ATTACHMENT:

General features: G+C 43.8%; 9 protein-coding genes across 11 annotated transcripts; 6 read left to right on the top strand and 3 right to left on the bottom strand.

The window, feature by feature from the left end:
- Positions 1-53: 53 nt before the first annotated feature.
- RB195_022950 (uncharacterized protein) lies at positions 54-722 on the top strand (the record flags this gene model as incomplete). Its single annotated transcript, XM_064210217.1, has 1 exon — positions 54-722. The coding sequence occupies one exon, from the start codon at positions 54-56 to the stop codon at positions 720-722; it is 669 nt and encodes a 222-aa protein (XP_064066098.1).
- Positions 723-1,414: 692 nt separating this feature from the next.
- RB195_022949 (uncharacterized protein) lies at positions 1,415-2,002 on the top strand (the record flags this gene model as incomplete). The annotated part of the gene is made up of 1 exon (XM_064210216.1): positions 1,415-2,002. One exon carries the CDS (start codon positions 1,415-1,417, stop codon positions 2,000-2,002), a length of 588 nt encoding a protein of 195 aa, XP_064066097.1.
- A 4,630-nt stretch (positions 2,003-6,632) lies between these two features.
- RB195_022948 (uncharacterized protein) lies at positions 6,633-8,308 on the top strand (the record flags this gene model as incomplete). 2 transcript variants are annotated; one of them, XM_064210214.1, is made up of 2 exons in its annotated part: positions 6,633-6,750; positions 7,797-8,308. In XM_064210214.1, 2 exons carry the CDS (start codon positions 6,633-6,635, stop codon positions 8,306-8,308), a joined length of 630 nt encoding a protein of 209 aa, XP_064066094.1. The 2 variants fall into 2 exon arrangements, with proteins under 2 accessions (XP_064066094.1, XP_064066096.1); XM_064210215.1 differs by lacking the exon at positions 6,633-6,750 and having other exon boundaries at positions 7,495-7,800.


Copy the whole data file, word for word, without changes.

General features: G+C 43.8%; 9 protein-coding genes across 11 annotated transcripts; 6 read left to right on the top strand and 3 right to left on the bottom strand.

The window, feature by feature from the left end:
- Positions 1-53: 53 nt before the first annotated feature.
- RB195_022950 (uncharacterized protein) lies at positions 54-722 on the top strand (the record flags this gene model as incomplete). Its single annotated transcript, XM_064210217.1, has 1 exon — positions 54-722. The coding sequence occupies one exon, from the start codon at positions 54-56 to the stop codon at positions 720-722; it is 669 nt and encodes a 222-aa protein (XP_064066098.1).
- Positions 723-1,414: 692 nt separating this feature from the next.
- RB195_022949 (uncharacterized protein) lies at positions 1,415-2,002 on the top strand (the record flags this gene model as incomplete). The annotated part of the gene is made up of 1 exon (XM_064210216.1): positions 1,415-2,002. One exon carries the CDS (start codon positions 1,415-1,417, stop codon positions 2,000-2,002), a length of 588 nt encoding a protein of 195 aa, XP_064066097.1.
- A 4,630-nt stretch (positions 2,003-6,632) lies between these two features.
- RB195_022948 (uncharacterized protein) lies at positions 6,633-8,308 on the top strand (the record flags this gene model as incomplete). 2 transcript variants are annotated; one of them, XM_064210214.1, is made up of 2 exons in its annotated part: positions 6,633-6,750; positions 7,797-8,308. In XM_064210214.1, 2 exons carry the CDS (start codon positions 6,633-6,635, stop codon positions 8,306-8,308), a joined length of 630 nt encoding a protein of 209 aa, XP_064066094.1. The 2 variants fall into 2 exon arrangements, with proteins under 2 accessions (XP_064066094.1, XP_064066096.1); XM_064210215.1 differs by lacking the exon at positions 6,633-6,750 and having other exon boundaries at positions 7,495-7,800.